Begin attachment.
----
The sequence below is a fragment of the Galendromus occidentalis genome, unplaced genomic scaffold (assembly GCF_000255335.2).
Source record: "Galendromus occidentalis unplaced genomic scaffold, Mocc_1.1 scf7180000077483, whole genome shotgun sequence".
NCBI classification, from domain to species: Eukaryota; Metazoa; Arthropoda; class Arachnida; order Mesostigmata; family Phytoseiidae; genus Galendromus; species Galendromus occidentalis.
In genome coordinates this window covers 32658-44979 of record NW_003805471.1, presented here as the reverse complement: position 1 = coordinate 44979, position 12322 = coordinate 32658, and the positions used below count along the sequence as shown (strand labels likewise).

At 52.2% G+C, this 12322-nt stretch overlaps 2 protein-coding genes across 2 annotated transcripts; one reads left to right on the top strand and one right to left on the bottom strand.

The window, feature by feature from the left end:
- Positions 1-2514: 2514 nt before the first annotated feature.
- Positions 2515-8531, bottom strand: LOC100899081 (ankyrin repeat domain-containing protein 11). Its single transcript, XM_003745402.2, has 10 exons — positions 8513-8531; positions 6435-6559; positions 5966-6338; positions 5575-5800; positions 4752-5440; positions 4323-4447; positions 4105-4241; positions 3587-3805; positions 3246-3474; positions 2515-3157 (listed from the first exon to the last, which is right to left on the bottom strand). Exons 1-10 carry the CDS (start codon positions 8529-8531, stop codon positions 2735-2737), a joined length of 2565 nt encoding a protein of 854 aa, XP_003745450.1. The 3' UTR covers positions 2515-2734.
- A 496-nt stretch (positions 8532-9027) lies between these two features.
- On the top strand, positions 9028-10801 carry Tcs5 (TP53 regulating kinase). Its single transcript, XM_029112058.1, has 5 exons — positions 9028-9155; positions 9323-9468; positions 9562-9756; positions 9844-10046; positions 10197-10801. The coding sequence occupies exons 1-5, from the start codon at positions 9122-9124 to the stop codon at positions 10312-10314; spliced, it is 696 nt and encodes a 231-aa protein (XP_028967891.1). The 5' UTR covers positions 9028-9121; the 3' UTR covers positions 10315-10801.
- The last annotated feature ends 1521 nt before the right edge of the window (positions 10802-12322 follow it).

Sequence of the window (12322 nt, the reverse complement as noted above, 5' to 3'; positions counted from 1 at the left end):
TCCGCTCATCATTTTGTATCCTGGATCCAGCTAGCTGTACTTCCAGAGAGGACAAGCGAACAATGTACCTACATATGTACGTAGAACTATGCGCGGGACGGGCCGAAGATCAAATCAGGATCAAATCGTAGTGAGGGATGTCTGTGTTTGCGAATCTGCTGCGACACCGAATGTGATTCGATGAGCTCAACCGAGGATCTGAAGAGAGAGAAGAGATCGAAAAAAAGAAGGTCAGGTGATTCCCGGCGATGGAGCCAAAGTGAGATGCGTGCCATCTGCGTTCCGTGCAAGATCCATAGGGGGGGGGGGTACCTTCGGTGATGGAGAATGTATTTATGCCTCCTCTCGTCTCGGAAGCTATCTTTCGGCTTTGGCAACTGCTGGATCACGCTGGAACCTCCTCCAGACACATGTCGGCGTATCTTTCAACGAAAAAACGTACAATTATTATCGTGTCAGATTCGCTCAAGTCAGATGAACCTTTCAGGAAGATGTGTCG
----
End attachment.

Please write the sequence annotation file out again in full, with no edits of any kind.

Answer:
The sequence below is a fragment of the Galendromus occidentalis genome, unplaced genomic scaffold (assembly GCF_000255335.2).
Source record: "Galendromus occidentalis unplaced genomic scaffold, Mocc_1.1 scf7180000077483, whole genome shotgun sequence".
NCBI classification, from domain to species: Eukaryota; Metazoa; Arthropoda; class Arachnida; order Mesostigmata; family Phytoseiidae; genus Galendromus; species Galendromus occidentalis.
In genome coordinates this window covers 32658-44979 of record NW_003805471.1, presented here as the reverse complement: position 1 = coordinate 44979, position 12322 = coordinate 32658, and the positions used below count along the sequence as shown (strand labels likewise).

At 52.2% G+C, this 12322-nt stretch overlaps 2 protein-coding genes across 2 annotated transcripts; one reads left to right on the top strand and one right to left on the bottom strand.

The window, feature by feature from the left end:
- Positions 1-2514: 2514 nt before the first annotated feature.
- Positions 2515-8531, bottom strand: LOC100899081 (ankyrin repeat domain-containing protein 11). Its single transcript, XM_003745402.2, has 10 exons — positions 8513-8531; positions 6435-6559; positions 5966-6338; positions 5575-5800; positions 4752-5440; positions 4323-4447; positions 4105-4241; positions 3587-3805; positions 3246-3474; positions 2515-3157 (listed from the first exon to the last, which is right to left on the bottom strand). Exons 1-10 carry the CDS (start codon positions 8529-8531, stop codon positions 2735-2737), a joined length of 2565 nt encoding a protein of 854 aa, XP_003745450.1. The 3' UTR covers positions 2515-2734.
- A 496-nt stretch (positions 8532-9027) lies between these two features.
- On the top strand, positions 9028-10801 carry Tcs5 (TP53 regulating kinase). Its single transcript, XM_029112058.1, has 5 exons — positions 9028-9155; positions 9323-9468; positions 9562-9756; positions 9844-10046; positions 10197-10801. The coding sequence occupies exons 1-5, from the start codon at positions 9122-9124 to the stop codon at positions 10312-10314; spliced, it is 696 nt and encodes a 231-aa protein (XP_028967891.1). The 5' UTR covers positions 9028-9121; the 3' UTR covers positions 10315-10801.
- The last annotated feature ends 1521 nt before the right edge of the window (positions 10802-12322 follow it).

Sequence of the window (12322 nt, the reverse complement as noted above, 5' to 3'; positions counted from 1 at the left end):
TCCGCTCATCATTTTGTATCCTGGATCCAGCTAGCTGTACTTCCAGAGAGGACAAGCGAACAATGTACCTACATATGTACGTAGAACTATGCGCGGGACGGGCCGAAGATCAAATCAGGATCAAATCGTAGTGAGGGATGTCTGTGTTTGCGAATCTGCTGCGACACCGAATGTGATTCGATGAGCTCAACCGAGGATCTGAAGAGAGAGAAGAGATCGAAAAAAAGAAGGTCAGGTGATTCCCGGCGATGGAGCCAAAGTGAGATGCGTGCCATCTGCGTTCCGTGCAAGATCCATAGGGGGGGGGGGTACCTTCGGTGATGGAGAATGTATTTATGCCTCCTCTCGTCTCGGAAGCTATCTTTCGGCTTTGGCAACTGCTGGATCACGCTGGAACCTCCTCCAGACACATGTCGGCGTATCTTTCAACGAAAAAACGTACAATTATTATCGTGTCAGATTCGCTCAAGTCAGATGAACCTTTCAGGAAGATGTGTCG